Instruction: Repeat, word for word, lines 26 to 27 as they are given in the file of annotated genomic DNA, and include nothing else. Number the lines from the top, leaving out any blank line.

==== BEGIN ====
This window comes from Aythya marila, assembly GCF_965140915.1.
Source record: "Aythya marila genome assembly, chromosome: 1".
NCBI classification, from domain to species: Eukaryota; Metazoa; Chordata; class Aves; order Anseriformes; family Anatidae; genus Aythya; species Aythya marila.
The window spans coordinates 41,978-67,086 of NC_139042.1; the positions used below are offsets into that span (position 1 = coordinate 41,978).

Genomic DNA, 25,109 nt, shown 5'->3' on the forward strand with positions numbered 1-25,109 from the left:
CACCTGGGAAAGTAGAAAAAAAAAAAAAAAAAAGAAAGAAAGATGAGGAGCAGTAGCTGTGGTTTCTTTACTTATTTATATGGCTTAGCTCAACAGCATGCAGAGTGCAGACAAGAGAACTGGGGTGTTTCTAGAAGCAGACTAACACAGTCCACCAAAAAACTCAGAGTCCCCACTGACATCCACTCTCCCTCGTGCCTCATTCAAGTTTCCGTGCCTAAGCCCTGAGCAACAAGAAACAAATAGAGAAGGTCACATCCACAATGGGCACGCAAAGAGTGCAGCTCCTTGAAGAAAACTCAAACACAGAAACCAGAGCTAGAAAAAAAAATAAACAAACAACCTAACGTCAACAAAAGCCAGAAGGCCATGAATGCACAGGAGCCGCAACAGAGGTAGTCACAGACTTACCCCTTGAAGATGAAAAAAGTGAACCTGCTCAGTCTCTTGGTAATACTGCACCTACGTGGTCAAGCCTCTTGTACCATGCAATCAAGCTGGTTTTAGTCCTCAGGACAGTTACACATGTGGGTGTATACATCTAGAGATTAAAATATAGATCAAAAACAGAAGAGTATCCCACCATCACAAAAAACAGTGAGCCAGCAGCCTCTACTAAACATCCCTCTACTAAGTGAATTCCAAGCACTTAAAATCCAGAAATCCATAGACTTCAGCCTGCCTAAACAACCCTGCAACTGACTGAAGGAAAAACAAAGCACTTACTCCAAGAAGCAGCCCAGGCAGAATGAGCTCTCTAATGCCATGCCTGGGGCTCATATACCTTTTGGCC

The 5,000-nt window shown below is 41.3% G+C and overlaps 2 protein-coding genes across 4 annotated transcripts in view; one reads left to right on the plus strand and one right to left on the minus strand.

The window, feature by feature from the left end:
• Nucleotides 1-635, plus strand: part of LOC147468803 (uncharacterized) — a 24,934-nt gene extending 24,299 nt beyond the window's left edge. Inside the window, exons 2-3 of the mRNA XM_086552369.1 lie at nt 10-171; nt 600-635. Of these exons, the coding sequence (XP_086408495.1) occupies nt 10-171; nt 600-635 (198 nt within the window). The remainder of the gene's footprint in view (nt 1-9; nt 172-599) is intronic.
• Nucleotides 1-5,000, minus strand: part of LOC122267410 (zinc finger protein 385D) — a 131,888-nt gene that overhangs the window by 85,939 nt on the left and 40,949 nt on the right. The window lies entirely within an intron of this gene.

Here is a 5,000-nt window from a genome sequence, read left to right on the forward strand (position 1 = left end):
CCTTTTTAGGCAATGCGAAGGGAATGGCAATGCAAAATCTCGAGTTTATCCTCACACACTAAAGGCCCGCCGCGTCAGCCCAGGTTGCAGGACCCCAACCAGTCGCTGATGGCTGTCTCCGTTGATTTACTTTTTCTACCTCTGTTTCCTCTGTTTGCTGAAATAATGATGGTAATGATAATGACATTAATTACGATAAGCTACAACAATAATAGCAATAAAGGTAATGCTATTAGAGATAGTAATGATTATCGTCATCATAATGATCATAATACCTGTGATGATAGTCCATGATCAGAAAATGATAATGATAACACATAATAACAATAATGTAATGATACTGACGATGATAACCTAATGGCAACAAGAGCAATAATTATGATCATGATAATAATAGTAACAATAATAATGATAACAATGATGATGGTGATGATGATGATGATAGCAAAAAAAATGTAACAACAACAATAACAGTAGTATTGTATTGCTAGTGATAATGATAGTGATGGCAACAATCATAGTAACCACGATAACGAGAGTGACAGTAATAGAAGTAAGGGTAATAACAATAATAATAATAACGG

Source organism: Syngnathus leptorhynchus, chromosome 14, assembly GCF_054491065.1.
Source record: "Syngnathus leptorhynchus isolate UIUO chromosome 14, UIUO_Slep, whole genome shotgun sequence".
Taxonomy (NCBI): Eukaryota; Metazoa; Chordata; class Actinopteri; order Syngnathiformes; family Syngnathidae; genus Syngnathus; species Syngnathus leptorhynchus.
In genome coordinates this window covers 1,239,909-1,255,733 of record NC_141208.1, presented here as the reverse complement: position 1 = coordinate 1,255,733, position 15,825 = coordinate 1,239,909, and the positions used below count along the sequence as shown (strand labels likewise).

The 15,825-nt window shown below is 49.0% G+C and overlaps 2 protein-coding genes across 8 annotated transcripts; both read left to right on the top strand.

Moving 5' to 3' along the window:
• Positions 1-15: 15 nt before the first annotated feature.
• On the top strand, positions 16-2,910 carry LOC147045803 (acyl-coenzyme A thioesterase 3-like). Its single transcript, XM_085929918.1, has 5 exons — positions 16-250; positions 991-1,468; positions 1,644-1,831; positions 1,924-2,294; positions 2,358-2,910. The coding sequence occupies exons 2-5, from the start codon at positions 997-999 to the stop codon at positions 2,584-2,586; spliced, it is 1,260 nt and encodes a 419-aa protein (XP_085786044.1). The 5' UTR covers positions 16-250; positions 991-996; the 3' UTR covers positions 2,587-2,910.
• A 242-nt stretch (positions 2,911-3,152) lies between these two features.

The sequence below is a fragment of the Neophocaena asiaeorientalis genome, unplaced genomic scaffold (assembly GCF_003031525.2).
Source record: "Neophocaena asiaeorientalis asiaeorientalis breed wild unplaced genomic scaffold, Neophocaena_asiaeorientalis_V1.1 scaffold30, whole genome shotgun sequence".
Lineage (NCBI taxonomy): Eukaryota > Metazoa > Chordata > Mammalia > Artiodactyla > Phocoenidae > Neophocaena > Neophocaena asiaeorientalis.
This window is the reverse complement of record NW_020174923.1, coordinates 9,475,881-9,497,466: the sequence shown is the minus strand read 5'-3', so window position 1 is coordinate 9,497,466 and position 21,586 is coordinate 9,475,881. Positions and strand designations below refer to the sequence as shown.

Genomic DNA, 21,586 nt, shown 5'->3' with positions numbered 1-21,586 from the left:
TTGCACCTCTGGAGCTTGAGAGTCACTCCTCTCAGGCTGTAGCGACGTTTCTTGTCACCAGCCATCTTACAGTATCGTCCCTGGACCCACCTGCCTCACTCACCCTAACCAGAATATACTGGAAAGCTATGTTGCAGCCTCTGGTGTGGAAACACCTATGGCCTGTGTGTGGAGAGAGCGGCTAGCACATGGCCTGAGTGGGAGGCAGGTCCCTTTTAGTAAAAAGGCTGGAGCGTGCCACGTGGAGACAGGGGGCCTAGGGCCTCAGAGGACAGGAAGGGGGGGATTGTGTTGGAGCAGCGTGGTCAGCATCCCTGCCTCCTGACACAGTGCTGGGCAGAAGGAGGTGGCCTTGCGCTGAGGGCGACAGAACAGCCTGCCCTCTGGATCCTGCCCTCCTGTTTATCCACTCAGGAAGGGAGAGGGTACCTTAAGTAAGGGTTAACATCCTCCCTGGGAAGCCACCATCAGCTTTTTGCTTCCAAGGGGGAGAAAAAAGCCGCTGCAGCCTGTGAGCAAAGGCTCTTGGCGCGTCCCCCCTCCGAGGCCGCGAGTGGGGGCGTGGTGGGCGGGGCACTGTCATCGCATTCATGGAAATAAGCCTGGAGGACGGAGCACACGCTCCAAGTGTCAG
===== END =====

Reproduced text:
Genomic DNA, 21,586 nt, shown 5'->3' with positions numbered 1-21,586 from the left:
TTGCACCTCTGGAGCTTGAGAGTCACTCCTCTCAGGCTGTAGCGACGTTTCTTGTCACCAGCCATCTTACAGTATCGTCCCTGGACCCACCTGCCTCACTCACCCTAACCAGAATATACTGGAAAGCTATGTTGCAGCCTCTGGTGTGGAAACACCTATGGCCTGTGTGTGGAGAGAGCGGCTAGCACATGGCCTGAGTGGGAGGCAGGTCCCTTTTAGTAAAAAGGCTGGAGCGTGCCACGTGGAGACAGGGGGCCTAGGGCCTCAGAGGACAGGAAGGGGGGGATTGTGTTGGAGCAGCGTGGTCAGCATCCCTGCCTCCTGACACAGTGCTGGGCAGAAGGAGGTGGCCTTGCGCTGAGGGCGACAGAACAGCCTGCCCTCTGGATCCTGCCCTCCTGTTTATCCACTCAGGAAGGGAGAGGGTACCTTAAGTAAGGGTTAACATCCTCCCTGGGAAGCCACCATCAGCTTTTTGCTTCCAAGGGGGAGAAAAAAGCCGCTGCAGCCTGTGAGCAAAGGCTCTTGGCGCGTCCCCCCTCCGAGGCCGCGAGTGGGGGCGTGGTGGGCGGGGCACTGTCATCGCATTCATGGAAATAAGCCTGGAGGACGGAGCACACGCTCCAAGTGTCAG